Naturally a model that is sculpted to be firing a rifle isn't going to have their arms in a position suitable for steering a motorcycle and I would need to come up with a solution.

The answer worked itself out pretty well on the bikers who were steering with their left arm. I could use the bracing arm for them without any cutting, but they needed a decent amount of gap filling in their armpits.

For the right arm steering dudes, it was a bit more involved. In order to make their right arm line up with the steering hand I would need to cut the arms at the elbow and rework forearm angles to line up with the hand on the bike's handlebar.

Most of the arms worked out really well, while some have a
bit of an awkward anatomy to them. There are some where I had to rebuild entire elbows, others where the cut is completely hidden thanks to the original sleeve folds and still a few more where the underarm is completely rebuilt to achieve the angle I needed. The colour shapers proved their worth once again on those arms, making it silly easy to rebuild folds in the elbow and blend the green stuff to the original resin.

World of Spearcraft

As I mentioned earlier, the spears were made out of brass rod and spear heads from the Warhammer Age of Sigmar Beasts of Chaos Ungors.

Each of these proved to be a new challenge as well. Each one points in a different direction. Some are resting on the handlebars, some are slung low or across their chests. There's even one bro who has his resting on his shoulder.

To build the spears arms, I tried to use arms that didn't need to be cut. That way I didn't have to worry about a weak point in an elbow or something breaking down the line.

I used a melee weapon hand from the Jackals kit and drilled it out to accept the brass rod. This was left loose until it was time to glue the hand to the spear arm, which allowed for adjustment of the hand on the shaft of the spear.

The Ungor spearhead was cut from the original shaft and then drilled roughly 1/8" or 3/16" deep. The spearhead would then mate up to the brass rod and become a stable connection.

So far I've only accidentally bent the shaft of a spear while reaching for a model, but not had any arms or spearheads break off. I call that a major win.

The Bikes and Kill Trophies

For the most part, the bikes didn't need any modifications to hide the fact that they were originally Genestealer Cults bikes. The only major change that needed to happen was on the bag carrying the shotgun and scraping away some of the GSC armor on the legs.

Overall most any imperfections are not really noticeable. Individually, some of these are easily recognizable, but as a unified force on the table, any imperfections basically disappear.

One fun addition to the Death Riders were the Ork skulls on the front end. As the project wore on, I'd done a Grot on the front of the Death Riders Commissar. I decided that it would be a fun idea to add in some Ork skulls to a few bikes to tie them in, as if  they were kill trophies or being used for scare tactics.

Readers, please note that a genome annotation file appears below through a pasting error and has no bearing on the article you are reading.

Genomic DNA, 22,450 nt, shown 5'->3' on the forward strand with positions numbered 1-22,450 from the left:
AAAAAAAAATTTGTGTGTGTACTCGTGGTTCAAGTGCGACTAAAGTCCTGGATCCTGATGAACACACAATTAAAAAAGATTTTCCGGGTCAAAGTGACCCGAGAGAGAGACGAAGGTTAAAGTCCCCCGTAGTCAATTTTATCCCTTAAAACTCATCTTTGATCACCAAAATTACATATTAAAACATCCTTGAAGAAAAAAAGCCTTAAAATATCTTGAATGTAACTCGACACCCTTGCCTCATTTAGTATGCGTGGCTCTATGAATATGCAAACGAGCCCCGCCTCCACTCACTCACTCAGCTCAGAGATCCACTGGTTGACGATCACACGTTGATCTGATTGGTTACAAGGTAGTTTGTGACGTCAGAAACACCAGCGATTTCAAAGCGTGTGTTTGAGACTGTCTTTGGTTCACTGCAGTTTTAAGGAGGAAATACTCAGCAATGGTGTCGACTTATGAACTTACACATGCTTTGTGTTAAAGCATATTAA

The skulls were mounted either above the headlight or over it using glue and string. The ones that were mounted over the light gave me an opportunity to have some fun with lighting effects in the mouth and eye sockets, which ended up looking really sweet.

As for paint, the bikers are painted the same as my standard infantrymen. I went this route so that most of the army looked as unified as possible, except for my Veterans (which I'll get to in a future post). This also helps keep things easy and I don't have to keep track of a bunch of different color recipes.

To help tie these fellas to the rest of the army, I decided to paint the bikes Stormvermin Fur. Which is the color used on my Leman Russ tanks and Chimera APCs for their camouflage markings.

The main color on those vehicles is Zandri Dust, but since the color of the rider's coats is that very color I needed something to contrast with it. Stormvermin Fur being the camouflage color on the vehicles made it an easy choice for the bike coloring and it ties the army together really well.

That's it for now, there's more Miniature Showcases to share soon. Until then, stay tuned for more projects! You can catch me on Twitter and Instagram, but mostly Twitter. There, I'm always around and showing off projects that I'm currently working on.

If you like what I do and want to support the site and my painting endeavors,  you can do so a couple of ways. First, you can toss a couple bucks my way on Ko-fi. All it takes is $3 and it's much appreciated.

Also, you can buy The Brush Wizard shirts and such over on my Teespring shop, where you'll find a growing selection of shirts and other goodies including a new series of Stickers featuring this Death Rider model and other miniatures I've painted!

Thanks for reading and stay tuned!

I think that's about it, I give you 15 Death Riders of Armageddon! There's still the Commander and Command Squad to share yet. So look for those soon. Until next time!